New Deal And African-Americans Essay

Length: 2 pages Sources: 1 Subject: Black Studies Type: Essay Paper: #80341048 Related Topics: African American Studies, African American, Racial Discrimination, African
Excerpt from Essay :

¶ … Roosevelt administration and the New Deal programs treated African-Americans. To what extent did they receive a better treatment? To what extent did the programs reinforce racial discrimination? Please provide two examples to answer each question.

Roosevelt's New Deal programs were designed to alleviate poverty, not to specifically heal racial discrimination. However, because of the historical legacy of slavery and discrimination in America, African-Americans were often disproportionately affected by the Great Depression and thus could benefit from these social service programs to an equal degree as whites. In the era before extensive legal protections such as the Civil Rights Acts, African-Americans were often the first employees let go by employers seeking to reduce their labor costs during economically trying times like the Great Depression ("FDR and the New Deal, 2014). They also were less likely to be unionized and to receive the protections given by union membership.

FDR passed anti-lynching and anti-forced labor...


FDR was the first president to publically call lynching organized murder ("African-Americans and the New Deal," 2014). But some of the New Deal programs actually served to reinforce segregation .For example, the Fair Housing Administration allowed racial segregation to continue in terms of house sales and empowered whites to buy houses while shutting out African-Americans from more desirable neighborhoods. Still, within his own cabinet, FDR was quite progressive, appointing many African-Americans to serve in positions of power. He was the first president to appoint an African-American federal judge and promote an African-American Brigadier General in the Army ("African-Americans and the New Deal," 2014).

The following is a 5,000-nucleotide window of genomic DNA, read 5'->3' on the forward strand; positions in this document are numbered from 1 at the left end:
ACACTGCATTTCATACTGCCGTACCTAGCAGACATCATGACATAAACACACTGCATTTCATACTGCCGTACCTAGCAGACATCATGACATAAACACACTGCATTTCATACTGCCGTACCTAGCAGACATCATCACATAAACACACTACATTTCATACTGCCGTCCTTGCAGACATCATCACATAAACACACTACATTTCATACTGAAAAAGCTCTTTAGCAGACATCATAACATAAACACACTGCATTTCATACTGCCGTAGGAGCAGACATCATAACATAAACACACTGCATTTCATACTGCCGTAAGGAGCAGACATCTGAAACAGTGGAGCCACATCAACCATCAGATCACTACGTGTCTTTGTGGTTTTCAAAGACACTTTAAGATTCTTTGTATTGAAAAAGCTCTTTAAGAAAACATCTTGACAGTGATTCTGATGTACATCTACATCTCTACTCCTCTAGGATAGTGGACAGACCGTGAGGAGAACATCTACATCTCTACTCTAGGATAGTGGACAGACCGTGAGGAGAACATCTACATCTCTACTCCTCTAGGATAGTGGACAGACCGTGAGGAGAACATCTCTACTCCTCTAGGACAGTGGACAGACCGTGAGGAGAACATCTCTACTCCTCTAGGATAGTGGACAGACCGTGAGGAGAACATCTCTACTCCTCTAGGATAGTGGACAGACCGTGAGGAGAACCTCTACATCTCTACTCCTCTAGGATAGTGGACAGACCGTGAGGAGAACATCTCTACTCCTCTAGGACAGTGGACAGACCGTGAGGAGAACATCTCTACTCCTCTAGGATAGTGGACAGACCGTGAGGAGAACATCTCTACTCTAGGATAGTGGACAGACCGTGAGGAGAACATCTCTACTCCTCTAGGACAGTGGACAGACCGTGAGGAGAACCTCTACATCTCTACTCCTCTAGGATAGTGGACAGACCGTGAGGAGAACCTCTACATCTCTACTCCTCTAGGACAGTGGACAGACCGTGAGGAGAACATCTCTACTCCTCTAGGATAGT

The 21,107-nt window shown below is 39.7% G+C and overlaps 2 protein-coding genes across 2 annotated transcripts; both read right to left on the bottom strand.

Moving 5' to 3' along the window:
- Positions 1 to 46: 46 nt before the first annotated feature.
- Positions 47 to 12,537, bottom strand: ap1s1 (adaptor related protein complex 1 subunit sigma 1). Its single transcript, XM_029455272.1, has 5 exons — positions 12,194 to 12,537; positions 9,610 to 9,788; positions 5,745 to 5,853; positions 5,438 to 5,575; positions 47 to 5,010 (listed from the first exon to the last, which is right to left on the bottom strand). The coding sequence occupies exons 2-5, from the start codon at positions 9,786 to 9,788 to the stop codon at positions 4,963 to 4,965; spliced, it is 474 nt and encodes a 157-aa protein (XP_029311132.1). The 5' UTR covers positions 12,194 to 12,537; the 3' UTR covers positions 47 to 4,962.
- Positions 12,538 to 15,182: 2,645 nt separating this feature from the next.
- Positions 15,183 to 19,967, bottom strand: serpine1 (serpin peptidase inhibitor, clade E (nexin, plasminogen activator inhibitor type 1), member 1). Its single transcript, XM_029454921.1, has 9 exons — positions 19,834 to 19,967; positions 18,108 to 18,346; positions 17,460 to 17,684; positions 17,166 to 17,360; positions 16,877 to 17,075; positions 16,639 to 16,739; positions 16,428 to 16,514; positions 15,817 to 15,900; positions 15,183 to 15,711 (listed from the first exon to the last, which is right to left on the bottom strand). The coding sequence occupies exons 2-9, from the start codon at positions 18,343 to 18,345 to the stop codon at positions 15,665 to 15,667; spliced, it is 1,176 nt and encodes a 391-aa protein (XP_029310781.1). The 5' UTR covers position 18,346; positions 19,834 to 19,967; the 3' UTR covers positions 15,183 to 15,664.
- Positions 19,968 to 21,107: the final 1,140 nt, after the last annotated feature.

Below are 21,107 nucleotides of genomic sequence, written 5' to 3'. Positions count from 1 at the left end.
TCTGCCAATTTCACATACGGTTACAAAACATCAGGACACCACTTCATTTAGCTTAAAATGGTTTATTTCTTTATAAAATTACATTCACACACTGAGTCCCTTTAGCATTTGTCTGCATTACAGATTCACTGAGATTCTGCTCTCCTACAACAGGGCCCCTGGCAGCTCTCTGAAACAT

The New Deal's progressive employment policies had a very positive effect upon the lives of many African-Americans in an immediate sense. For example, the Works Progress (Administration (WPA) employed 350,000 African-Americans as 15% of its total workforce "African-Americans and the New Deal," 2014). African-American membership in the Civilian Conservation Corps eventually reached 11%. There was a clause for all Public Works Administration (PWA) contracts establishing a minimum quota for black workers. Culturally, African-Americans were employed by the artistic side of the New Deal in works such as the Federal Theater, Writing Projects, and Federal Music Projects. New Deal education programs increased the number of African-Americans attending primary…

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